1.Kassim Ali Sawa, the applicant, filed the notice of motion dated the May 18, 2022 through Ms Moses Mwakisha Advocates seeking for the following prayers;a.“That owing to the urgency, the nature of case and reasons to be offered. Service of this application upon the Respondent thereto be dispensed with in the first instance.b.That pending the hearing of this application inter parties, there be an order staying execution of judgment delivered on October 11, 2022 and decree resultant therefrom.c.That this Honorable Court be pleased to order a stay of execution of its judgment delivered on October 11, 2022 and the decree resultant therefrom pending the hearing and determination of the appeal intended from the said judgment.d.That there be an order for the costs of this application.”
2.The application is premised on the four (4) grounds on its face and supported by the affidavits of Kassim Ali Sawa sworn on the November 10, 2022 and December 19, 2022 inter alia deposing that the Respondent alerted him of his intention to execute the decree vide a notice of intention to execute; that he therefore seeks for stay of execution pending appeal; failure to grant him orders sought would subject him to hardship; that he is ready to present title documents of lands valued over Kshs 4,000,000 as security and concedes to a restriction being registered against the titles.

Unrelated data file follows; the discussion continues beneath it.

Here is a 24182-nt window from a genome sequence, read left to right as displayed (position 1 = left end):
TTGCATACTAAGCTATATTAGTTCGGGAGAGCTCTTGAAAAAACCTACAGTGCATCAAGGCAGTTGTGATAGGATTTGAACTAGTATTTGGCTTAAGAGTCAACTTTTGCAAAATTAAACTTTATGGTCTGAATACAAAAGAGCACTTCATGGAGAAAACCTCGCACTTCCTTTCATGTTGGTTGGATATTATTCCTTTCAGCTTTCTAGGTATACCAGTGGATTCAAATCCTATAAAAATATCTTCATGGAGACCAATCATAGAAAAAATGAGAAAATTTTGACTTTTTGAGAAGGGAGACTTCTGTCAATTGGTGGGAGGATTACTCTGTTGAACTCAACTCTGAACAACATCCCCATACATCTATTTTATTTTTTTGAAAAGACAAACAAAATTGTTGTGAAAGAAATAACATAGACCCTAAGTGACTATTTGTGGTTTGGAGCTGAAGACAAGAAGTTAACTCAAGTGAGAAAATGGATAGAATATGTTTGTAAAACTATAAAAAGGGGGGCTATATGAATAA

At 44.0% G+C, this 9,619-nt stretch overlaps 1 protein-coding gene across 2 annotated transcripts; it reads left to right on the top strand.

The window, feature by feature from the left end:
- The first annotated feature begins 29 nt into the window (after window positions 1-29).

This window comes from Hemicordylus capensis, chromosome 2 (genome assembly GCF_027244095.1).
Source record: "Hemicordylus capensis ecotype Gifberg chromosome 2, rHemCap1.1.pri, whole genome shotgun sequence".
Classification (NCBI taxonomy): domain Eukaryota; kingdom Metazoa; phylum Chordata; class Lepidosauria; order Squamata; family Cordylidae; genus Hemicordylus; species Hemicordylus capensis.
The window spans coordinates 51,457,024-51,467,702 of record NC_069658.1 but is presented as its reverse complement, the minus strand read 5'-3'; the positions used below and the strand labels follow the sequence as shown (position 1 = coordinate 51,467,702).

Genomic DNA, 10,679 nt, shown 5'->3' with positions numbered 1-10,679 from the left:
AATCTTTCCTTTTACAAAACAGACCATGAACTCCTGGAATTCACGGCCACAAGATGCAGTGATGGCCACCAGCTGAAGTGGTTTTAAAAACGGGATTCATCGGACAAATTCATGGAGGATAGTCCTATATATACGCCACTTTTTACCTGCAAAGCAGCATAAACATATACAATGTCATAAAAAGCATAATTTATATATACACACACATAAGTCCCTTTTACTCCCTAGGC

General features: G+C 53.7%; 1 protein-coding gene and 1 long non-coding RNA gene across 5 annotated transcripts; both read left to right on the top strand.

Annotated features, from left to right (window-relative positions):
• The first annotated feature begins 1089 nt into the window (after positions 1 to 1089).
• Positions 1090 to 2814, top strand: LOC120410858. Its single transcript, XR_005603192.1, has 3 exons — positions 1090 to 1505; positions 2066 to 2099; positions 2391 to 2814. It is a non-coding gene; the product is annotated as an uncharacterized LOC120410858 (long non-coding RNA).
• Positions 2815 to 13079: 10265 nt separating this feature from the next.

3.The application is opposed by Riziq Fundi Bakary, the respondent, through the six grounds of opposition dated January 11, 2023 and replying affidavit sworn on the January 25, 2023 that were filed through Ms Sherman Nyongesa & Mutubia Advocates. In nutshell the respondent averred that the application was filed mala fides and the Applicant had not demonstrated how he would suffer substantial loss if the money decree was paid or executed. Moreover, the Applicant had failed to offer sufficient and appropriate security for the performance of the decree; that the properties offered are in a very remote and hilly part of Kwale County, cannot fetch the values given and would be impossible to liquidate incase the intended appeal is not successful; that the applicant is capable of depositing the decretal sum as he is a sitting MP, prominent businessman with interest in Ukunda, Mombasa and Nairobi; that the Respondent had been kept away from the decretal sum since 2009 and stood to suffer substantial loss if prevented from executing the decree to recover the amount.
4.Directions on filing and exchanging submissions were given on the January 26, 2023. Thereafter, the learned counsel for the applicant and respondent filed their submissions dated the February 8, 2023 and March 3, 2023 respectively.
5.Counsel for the applicant submitted that there was no objection to their prayer for stay being granted. That what was in contest was the nature of the security to be tendered by the applicant. The learned counsel submitted that there are no hard and fast rules in providing security in case of a money decree and such decisions are up to Courts discretion. Reliance was placed on Africa Safari Club Limited v Safe Rentals  eKLR. It was further submitted that there was no law that distinguished Member of parliament from any other person to the extent of not having financial hardships, and urged the court to accept the proposed land titles as security.
7.The following are the issues for the court’s determinations;a.Whether the Applicant has provided sufficient security for due performance of the decree as may ultimately be binding on him.b.Who bears costs of the application.